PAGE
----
- © 2014 by the Seismological Society of America
Online Material: Matlab scripts and example data for adaptive Kalman filter.
The 2011 Mw 9.0 Tohoku‐Oki earthquake was the most disastrous known event in Japan,triggering a powerful tsunami wave with a maximum amplitude of ∼40 m (Mori et al., 2012). At least 15,883 people were killed and over 6145 injured, with a total economic loss of more than $235 billion U.S., making it the costliest natural disaster in world history (Emergency Disaster Countermeasures Headquarters, 2011; Hennessy‐Fiske, 2011). The earthquake occurred at 14:46:24 Japan Standard Time (05:46:24 UTC), with epicenter location at 38.297° N, 142.372° E and depth of 30 km (U.S. Geological Survey Earthquake Hazards Program, 2011). Seismic waveforms were recorded by continuous Global Navigation Satellite Systems (GNSS) monitoring network of GNSS Earth Observation Network (GEONET) (Sagiya et al., 2001) and strong‐motion seismograph networks of the Kyoshin Network (K‐NET) and Kiban Kyoshin Network (KiK‐net) (Aoi et al., 2004). These have been separately or jointly applied to rapid earthquake magnitude determination (Ohta et al., 2012; Wright et al., 2012; Melgar, Crowell, et al., 2013), tsunami warning (Melgar and Bock, 2013), earthquake rupture process inversion (Ide et al., 2011; Suzuki et al., 2011; Yagi and Fukahata, 2011; Yokota et al., 2011; Yue and Lay, 2011; Frankel, 2013), ionosphere perturbation detection (Heki, 2011; Tsugawa et al., 2011; Komjathy et al., 2012), study of Earth free oscillation (Mitsui and Heki, 2012), etc.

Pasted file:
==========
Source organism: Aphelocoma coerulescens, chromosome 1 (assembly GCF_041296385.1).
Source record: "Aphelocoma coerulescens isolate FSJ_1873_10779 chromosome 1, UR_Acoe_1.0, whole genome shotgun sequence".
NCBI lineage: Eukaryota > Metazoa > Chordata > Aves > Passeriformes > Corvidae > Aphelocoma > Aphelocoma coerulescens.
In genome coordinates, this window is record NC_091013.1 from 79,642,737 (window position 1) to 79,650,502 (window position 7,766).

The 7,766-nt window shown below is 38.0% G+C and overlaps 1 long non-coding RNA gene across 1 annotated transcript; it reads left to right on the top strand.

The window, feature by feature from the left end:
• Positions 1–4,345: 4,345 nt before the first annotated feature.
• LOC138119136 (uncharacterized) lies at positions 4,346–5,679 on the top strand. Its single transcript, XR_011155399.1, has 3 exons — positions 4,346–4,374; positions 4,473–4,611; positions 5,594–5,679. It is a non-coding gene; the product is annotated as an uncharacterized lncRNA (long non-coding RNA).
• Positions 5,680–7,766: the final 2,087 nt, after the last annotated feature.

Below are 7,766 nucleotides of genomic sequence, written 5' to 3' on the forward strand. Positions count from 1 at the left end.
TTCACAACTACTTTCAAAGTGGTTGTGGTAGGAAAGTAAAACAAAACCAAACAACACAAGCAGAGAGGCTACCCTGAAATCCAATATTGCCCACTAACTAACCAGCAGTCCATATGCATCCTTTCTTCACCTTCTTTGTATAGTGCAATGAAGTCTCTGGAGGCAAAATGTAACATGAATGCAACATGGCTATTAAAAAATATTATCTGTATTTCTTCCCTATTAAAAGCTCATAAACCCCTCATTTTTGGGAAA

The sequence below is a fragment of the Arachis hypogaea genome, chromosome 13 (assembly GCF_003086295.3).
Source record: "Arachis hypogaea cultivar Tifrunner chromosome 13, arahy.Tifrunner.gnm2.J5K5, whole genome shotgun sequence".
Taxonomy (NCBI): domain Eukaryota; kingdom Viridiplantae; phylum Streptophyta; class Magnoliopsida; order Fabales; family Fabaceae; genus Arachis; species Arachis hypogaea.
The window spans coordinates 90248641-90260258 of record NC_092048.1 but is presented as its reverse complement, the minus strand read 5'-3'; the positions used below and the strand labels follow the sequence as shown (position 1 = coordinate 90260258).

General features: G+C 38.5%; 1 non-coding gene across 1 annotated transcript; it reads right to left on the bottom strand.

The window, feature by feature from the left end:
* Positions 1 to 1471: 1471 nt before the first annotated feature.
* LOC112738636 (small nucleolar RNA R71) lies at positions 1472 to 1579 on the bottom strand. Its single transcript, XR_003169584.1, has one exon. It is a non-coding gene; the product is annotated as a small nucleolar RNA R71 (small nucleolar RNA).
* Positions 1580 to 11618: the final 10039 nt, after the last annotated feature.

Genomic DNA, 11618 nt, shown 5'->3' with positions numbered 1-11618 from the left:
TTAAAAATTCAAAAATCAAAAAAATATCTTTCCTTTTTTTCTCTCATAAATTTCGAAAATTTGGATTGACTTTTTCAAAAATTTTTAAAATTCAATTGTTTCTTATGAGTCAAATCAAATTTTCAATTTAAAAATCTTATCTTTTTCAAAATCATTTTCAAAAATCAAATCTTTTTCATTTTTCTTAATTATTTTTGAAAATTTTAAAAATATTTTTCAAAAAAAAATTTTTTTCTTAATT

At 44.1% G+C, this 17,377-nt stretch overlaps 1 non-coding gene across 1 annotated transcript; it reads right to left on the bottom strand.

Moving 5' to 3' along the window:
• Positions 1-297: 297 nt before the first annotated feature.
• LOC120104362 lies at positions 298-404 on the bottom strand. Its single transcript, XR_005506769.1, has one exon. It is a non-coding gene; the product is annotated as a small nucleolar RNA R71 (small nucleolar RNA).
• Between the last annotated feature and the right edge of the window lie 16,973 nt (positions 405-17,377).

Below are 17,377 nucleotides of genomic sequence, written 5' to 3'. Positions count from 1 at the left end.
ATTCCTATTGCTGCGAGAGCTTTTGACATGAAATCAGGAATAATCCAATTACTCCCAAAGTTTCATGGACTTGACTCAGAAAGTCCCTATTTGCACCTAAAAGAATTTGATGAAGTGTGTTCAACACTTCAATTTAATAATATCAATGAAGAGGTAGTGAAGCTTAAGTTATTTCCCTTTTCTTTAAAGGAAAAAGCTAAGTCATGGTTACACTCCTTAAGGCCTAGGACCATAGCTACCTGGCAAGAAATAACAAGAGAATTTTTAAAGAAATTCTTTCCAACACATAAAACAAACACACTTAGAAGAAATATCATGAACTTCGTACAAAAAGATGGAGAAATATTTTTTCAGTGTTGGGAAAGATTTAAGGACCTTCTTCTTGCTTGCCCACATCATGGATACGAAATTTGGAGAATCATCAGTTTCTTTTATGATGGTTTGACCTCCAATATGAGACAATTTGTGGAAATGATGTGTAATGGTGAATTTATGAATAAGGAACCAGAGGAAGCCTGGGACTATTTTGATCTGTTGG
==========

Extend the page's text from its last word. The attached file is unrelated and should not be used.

For those studies, the acquisition of robust seismic waveforms is vital but defective, especially in a real‐time mode. High‐rate Global Positioning System (GPS) is capable of recording seismic waveforms with centimeter‐level accuracy (Genrich and Bock, 2006), regardless of relative kinematic positioning mode (Nikolaidis et al., 2001; Larson et al., 2003; Blewitt et al., 2006, 2009; Bilich et al., 2008; Crowell …